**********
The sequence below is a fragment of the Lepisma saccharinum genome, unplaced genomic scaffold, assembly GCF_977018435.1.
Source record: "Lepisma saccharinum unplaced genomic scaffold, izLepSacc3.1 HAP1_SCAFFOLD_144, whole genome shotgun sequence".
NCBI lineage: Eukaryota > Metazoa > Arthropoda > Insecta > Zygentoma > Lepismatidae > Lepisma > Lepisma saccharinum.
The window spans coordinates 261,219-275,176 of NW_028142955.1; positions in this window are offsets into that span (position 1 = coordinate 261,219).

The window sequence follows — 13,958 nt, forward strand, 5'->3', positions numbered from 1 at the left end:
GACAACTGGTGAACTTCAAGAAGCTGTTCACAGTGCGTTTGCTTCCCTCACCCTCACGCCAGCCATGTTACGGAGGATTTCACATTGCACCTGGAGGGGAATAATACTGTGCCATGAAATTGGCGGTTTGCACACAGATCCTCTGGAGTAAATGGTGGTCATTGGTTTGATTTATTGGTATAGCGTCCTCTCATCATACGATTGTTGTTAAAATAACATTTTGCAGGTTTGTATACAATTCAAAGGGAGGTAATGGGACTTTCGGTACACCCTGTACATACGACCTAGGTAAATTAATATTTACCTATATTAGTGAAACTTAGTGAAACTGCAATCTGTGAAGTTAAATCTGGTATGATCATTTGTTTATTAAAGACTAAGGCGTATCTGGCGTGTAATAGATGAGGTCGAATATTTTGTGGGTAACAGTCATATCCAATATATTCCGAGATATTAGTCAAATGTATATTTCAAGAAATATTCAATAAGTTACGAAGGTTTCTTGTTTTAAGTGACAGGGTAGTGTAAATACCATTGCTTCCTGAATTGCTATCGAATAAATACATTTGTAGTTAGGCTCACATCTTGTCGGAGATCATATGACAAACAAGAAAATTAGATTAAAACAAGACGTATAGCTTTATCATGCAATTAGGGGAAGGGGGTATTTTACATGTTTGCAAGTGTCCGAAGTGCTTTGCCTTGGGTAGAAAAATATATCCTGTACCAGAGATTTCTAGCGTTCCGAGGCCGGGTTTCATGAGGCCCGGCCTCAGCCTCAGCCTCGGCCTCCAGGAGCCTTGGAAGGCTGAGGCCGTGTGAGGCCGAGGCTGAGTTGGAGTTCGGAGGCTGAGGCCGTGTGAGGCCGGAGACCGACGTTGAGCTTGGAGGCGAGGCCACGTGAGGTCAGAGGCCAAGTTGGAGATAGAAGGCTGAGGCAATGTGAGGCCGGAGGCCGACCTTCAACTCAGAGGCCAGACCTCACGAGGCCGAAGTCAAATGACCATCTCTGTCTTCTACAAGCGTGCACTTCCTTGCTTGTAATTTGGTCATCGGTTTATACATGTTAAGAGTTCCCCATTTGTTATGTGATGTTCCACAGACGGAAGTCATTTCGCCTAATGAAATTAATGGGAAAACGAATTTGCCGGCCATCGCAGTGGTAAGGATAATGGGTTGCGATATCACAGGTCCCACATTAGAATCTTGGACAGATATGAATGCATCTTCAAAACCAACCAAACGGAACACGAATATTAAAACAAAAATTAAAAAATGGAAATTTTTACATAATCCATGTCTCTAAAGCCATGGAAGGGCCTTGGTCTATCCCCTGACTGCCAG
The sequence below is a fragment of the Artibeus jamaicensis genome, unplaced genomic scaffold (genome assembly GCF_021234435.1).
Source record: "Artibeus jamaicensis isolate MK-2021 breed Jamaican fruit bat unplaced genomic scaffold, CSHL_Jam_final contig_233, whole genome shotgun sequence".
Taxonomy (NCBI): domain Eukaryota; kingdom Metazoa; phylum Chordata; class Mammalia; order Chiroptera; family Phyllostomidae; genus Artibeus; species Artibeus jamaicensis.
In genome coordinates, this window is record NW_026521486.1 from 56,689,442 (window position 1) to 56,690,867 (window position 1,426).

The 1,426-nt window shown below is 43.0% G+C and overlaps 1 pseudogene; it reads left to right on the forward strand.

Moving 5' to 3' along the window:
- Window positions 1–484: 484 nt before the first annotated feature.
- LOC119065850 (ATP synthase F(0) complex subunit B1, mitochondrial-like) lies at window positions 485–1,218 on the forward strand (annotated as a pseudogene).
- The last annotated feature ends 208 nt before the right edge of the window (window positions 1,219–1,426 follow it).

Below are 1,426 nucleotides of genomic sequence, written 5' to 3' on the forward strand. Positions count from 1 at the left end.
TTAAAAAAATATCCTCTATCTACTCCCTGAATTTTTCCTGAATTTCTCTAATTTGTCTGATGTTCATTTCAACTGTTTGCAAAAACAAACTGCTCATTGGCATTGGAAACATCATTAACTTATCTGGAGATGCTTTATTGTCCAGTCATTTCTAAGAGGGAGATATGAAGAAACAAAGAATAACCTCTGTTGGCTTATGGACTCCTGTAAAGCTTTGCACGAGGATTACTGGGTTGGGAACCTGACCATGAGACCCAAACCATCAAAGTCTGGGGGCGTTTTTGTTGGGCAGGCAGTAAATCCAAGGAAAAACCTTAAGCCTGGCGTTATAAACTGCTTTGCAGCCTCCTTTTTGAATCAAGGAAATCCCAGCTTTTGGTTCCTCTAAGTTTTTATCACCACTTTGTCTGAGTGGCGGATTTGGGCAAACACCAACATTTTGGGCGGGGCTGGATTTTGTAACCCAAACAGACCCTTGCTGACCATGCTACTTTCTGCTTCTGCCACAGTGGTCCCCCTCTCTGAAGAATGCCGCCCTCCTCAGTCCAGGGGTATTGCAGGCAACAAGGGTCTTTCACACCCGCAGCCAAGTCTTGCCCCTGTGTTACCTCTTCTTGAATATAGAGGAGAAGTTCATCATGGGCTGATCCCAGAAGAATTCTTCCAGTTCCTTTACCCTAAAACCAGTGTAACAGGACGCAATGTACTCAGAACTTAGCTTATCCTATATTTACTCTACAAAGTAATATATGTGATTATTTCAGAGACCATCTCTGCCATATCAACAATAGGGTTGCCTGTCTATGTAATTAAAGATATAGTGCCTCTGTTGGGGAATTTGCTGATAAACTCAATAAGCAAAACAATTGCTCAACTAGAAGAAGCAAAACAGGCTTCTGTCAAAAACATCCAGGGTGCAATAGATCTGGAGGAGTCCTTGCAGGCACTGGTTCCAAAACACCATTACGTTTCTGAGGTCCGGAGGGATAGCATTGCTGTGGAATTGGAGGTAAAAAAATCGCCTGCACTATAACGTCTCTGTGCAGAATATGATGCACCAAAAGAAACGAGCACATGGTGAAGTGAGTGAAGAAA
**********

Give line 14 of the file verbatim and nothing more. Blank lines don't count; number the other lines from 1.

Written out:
- LOC119065850 (ATP synthase F(0) complex subunit B1, mitochondrial-like) lies at window positions 485–1,218 on the forward strand (annotated as a pseudogene).